Gothika

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Gothika
Gothikaposter.jpg
North American theatrical release poster
Directed byMathieu Kassovitz
Produced by
Written bySebastian Gutierrez
Starring
Music by
CinematographyMatthew Libatique
Edited byYannick Kergoat
Production
company
Distributed by
Release date
‹See TfM›
  • November 21, 2003 (2003-11-21)
Running time
98 minutes
CountryUnited States
LanguageEnglish
Budget$40 million[1]
Box office$141.6 million[1]

Gothika is a 2003 American supernatural psychological horror thriller film directed by Mathieu Kassovitz and written by Sebastian Gutierrez. Halle Berry plays a psychiatrist in a women's mental hospital who wakes up one day to find herself on the other side of the bars, accused of having murdered her husband. The film was first released on November 21, 2003, in the United States. Gothika grossed $141.6 million.

Plot[edit]

Dr. Miranda Grey (Halle Berry) is a psychiatrist who works at the women's ward of the Woodward Penitentiary, and has a car accident after trying to avoid hitting a girl standing in the middle of the road during a stormy night. She rushes to try to help the girl. The girl turns out to be a ghost who possesses Miranda's body. Miranda wakes up as a patient in the hospital where she works, and receives treatment from her colleague, Dr. Pete Graham (Robert Downey Jr.). Drugged and confused, Miranda has no memory of what happened after the car accident.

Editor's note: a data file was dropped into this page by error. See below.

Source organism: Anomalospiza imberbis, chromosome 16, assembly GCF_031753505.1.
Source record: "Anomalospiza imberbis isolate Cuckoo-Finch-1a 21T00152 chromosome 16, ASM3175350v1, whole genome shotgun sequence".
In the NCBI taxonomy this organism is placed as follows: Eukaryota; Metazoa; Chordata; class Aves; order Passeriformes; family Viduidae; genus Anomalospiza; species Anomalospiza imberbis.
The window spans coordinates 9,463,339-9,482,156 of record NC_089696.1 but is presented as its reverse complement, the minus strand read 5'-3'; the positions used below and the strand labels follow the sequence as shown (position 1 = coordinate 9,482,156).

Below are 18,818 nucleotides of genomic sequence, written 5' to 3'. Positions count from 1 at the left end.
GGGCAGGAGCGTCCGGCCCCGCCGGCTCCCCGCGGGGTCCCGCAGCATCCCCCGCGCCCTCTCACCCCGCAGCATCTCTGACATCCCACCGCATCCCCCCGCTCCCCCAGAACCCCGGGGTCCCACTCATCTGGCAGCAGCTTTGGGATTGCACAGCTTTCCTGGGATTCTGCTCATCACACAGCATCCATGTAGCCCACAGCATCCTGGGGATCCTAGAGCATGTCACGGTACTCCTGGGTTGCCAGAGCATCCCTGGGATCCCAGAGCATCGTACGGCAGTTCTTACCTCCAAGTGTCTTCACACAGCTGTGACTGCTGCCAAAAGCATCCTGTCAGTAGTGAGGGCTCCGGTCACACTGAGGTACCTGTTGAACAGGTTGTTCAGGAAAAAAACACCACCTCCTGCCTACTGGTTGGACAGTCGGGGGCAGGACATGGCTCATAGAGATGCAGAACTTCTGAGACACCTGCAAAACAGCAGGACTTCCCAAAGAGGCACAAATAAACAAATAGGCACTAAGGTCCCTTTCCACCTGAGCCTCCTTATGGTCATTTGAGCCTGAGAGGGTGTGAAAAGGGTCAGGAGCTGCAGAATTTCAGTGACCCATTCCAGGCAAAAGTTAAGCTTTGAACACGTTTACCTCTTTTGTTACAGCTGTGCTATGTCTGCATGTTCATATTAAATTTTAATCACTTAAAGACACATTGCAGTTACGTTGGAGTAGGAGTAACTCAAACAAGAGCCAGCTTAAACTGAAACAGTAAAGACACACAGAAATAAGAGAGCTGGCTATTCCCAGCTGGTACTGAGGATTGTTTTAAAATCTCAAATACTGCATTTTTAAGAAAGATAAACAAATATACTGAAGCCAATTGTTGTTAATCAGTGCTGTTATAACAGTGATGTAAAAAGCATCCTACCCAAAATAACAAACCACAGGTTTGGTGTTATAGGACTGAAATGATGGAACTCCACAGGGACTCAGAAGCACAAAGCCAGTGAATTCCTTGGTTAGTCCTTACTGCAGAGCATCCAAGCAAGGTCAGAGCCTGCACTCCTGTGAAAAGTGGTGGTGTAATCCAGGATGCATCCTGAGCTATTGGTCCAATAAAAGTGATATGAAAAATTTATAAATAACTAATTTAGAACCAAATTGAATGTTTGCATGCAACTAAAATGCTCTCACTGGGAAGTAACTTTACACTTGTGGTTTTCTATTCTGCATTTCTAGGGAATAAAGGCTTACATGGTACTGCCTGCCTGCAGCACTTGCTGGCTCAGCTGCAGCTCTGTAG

She is horrified to learn that her husband, Douglas (Charles S. Dutton), was brutally murdered and that she is the prime suspect. Miranda heartily denies her involvement in the attack, though she continues to be accused of the murder, even by her husband's best friend, Sheriff Bob Ryan (John Carroll Lynch), who verbally assaults Miranda and demands to know why she killed her husband. While Miranda copes with life in the hospital, the ghost uses her body to carry out tasks, most noticeably, carving the words "Not Alone" into Miranda's arm, which leads her former colleagues to believe Miranda is suicidal and is inflicting the wounds on herself.